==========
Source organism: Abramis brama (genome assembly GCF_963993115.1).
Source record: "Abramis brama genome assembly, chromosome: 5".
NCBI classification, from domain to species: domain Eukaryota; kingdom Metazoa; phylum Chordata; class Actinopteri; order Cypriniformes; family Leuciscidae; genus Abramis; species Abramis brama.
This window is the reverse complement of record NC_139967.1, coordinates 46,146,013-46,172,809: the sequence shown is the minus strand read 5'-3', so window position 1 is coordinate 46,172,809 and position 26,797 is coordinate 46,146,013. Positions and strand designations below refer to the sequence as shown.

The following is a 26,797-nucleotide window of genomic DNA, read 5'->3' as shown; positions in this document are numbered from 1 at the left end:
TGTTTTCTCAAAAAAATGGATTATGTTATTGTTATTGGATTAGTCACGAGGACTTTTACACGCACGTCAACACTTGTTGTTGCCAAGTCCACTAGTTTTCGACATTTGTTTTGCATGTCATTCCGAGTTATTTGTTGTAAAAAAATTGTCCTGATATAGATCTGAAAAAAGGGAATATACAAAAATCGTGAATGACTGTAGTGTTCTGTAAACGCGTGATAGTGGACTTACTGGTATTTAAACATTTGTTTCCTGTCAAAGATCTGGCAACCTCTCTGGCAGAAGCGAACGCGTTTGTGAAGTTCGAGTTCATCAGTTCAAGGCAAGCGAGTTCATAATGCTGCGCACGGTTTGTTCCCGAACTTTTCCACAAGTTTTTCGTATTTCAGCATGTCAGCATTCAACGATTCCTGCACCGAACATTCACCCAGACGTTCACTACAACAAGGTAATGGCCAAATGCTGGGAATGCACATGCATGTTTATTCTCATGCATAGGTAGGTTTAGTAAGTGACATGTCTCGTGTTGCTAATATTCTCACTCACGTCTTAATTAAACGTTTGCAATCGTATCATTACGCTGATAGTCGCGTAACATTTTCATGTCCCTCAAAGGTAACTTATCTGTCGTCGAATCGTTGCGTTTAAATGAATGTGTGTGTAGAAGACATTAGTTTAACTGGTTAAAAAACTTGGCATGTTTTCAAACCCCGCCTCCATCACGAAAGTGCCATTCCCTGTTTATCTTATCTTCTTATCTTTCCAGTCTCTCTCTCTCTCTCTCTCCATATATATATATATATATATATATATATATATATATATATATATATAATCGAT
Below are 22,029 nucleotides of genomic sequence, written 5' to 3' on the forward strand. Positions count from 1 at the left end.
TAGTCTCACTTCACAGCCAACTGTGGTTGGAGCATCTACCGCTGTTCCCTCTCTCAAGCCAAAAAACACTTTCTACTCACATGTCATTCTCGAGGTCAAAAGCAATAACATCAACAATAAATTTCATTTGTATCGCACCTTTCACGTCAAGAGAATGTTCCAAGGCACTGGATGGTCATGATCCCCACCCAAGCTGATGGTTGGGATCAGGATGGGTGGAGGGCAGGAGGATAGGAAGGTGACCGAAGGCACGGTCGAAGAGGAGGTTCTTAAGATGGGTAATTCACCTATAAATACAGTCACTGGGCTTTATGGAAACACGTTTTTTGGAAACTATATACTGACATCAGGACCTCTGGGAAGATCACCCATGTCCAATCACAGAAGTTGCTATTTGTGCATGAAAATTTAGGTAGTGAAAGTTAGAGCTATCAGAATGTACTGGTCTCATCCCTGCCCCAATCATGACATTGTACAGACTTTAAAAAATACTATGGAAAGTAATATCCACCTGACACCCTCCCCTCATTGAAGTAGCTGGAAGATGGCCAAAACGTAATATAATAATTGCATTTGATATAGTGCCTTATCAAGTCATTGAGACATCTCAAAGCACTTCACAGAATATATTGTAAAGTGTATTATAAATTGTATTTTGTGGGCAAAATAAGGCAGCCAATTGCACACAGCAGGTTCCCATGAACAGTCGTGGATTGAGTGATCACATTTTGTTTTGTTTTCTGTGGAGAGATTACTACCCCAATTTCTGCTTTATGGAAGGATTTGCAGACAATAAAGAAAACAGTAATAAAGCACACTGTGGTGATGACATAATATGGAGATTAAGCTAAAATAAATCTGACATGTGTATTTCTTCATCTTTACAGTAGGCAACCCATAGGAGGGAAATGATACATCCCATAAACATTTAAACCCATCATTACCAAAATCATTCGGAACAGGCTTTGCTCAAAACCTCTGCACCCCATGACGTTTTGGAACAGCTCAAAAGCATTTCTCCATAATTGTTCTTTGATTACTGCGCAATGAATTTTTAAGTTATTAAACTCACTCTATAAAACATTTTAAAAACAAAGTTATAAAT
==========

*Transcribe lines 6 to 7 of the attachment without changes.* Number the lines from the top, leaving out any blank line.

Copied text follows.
TGTTTTCTCAAAAAAATGGATTATGTTATTGTTATTGGATTAGTCACGAGGACTTTTACACGCACGTCAACACTTGTTGTTGCCAAGTCCACTAGTTTTCGACATTTGTTTTGCATGTCATTCCGAGTTATTTGTTGTAAAAAAATTGTCCTGATATAGATCTGAAAAAAGGGAATATACAAAAATCGTGAATGACTGTAGTGTTCTGTAAACGCGTGATAGTGGACTTACTGGTATTTAAACATTTGTTTCCTGTCAAAGATCTGGCAACCTCTCTGGCAGAAGCGAACGCGTTTGTGAAGTTCGAGTTCATCAGTTCAAGGCAAGCGAGTTCATAATGCTGCGCACGGTTTGTTCCCGAACTTTTCCACAAGTTTTTCGTATTTCAGCATGTCAGCATTCAACGATTCCTGCACCGAACATTCACCCAGACGTTCACTACAACAAGGTAATGGCCAAATGCTGGGAATGCACATGCATGTTTATTCTCATGCATAGGTAGGTTTAGTAAGTGACATGTCTCGTGTTGCTAATATTCTCACTCACGTCTTAATTAAACGTTTGCAATCGTATCATTACGCTGATAGTCGCGTAACATTTTCATGTCCCTCAAAGGTAACTTATCTGTCGTCGAATCGTTGCGTTTAAATGAATGTGTGTGTAGAAGACATTAGTTTAACTGGTTAAAAAACTTGGCATGTTTTCAAACCCCGCCTCCATCACGAAAGTGCCATTCCCTGTTTATCTTATCTTCTTATCTTTCCAGTCTCTCTCTCTCTCTCTCTCCATATATATATATATATATATATATATATATATATATATATATATATAATCGAT
Below are 22,029 nucleotides of genomic sequence, written 5' to 3' on the forward strand. Positions count from 1 at the left end.